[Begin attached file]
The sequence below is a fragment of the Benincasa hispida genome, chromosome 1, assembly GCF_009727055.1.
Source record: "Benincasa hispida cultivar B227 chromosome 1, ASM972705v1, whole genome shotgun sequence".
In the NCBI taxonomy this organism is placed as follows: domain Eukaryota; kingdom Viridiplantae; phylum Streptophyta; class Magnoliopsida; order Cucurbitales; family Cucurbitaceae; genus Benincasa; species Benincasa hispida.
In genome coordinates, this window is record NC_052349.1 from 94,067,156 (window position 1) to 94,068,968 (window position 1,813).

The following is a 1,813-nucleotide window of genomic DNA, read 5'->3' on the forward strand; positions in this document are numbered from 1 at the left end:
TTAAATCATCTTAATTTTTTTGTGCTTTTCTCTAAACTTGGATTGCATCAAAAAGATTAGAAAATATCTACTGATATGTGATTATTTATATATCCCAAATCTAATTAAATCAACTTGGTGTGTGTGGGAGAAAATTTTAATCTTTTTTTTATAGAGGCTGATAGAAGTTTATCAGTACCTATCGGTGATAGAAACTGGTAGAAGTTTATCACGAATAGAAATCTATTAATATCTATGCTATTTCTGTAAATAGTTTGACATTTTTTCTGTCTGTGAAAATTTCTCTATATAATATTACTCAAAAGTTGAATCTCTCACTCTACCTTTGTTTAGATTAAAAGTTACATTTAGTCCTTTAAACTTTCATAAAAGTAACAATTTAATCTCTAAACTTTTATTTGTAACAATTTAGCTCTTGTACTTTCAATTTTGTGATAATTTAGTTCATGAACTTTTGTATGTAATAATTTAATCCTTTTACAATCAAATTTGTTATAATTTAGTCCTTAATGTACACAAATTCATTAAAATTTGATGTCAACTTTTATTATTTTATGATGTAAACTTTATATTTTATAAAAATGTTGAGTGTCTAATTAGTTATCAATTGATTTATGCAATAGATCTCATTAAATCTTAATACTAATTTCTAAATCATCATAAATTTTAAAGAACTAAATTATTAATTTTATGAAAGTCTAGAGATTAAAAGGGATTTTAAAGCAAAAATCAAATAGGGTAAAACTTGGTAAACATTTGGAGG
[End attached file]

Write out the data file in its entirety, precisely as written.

The sequence below is a fragment of the Benincasa hispida genome, chromosome 1, assembly GCF_009727055.1.
Source record: "Benincasa hispida cultivar B227 chromosome 1, ASM972705v1, whole genome shotgun sequence".
In the NCBI taxonomy this organism is placed as follows: domain Eukaryota; kingdom Viridiplantae; phylum Streptophyta; class Magnoliopsida; order Cucurbitales; family Cucurbitaceae; genus Benincasa; species Benincasa hispida.
In genome coordinates, this window is record NC_052349.1 from 94,067,156 (window position 1) to 94,068,968 (window position 1,813).

The following is a 1,813-nucleotide window of genomic DNA, read 5'->3' on the forward strand; positions in this document are numbered from 1 at the left end:
TTAAATCATCTTAATTTTTTTGTGCTTTTCTCTAAACTTGGATTGCATCAAAAAGATTAGAAAATATCTACTGATATGTGATTATTTATATATCCCAAATCTAATTAAATCAACTTGGTGTGTGTGGGAGAAAATTTTAATCTTTTTTTTATAGAGGCTGATAGAAGTTTATCAGTACCTATCGGTGATAGAAACTGGTAGAAGTTTATCACGAATAGAAATCTATTAATATCTATGCTATTTCTGTAAATAGTTTGACATTTTTTCTGTCTGTGAAAATTTCTCTATATAATATTACTCAAAAGTTGAATCTCTCACTCTACCTTTGTTTAGATTAAAAGTTACATTTAGTCCTTTAAACTTTCATAAAAGTAACAATTTAATCTCTAAACTTTTATTTGTAACAATTTAGCTCTTGTACTTTCAATTTTGTGATAATTTAGTTCATGAACTTTTGTATGTAATAATTTAATCCTTTTACAATCAAATTTGTTATAATTTAGTCCTTAATGTACACAAATTCATTAAAATTTGATGTCAACTTTTATTATTTTATGATGTAAACTTTATATTTTATAAAAATGTTGAGTGTCTAATTAGTTATCAATTGATTTATGCAATAGATCTCATTAAATCTTAATACTAATTTCTAAATCATCATAAATTTTAAAGAACTAAATTATTAATTTTATGAAAGTCTAGAGATTAAAAGGGATTTTAAAGCAAAAATCAAATAGGGTAAAACTTGGTAAACATTTGGAGG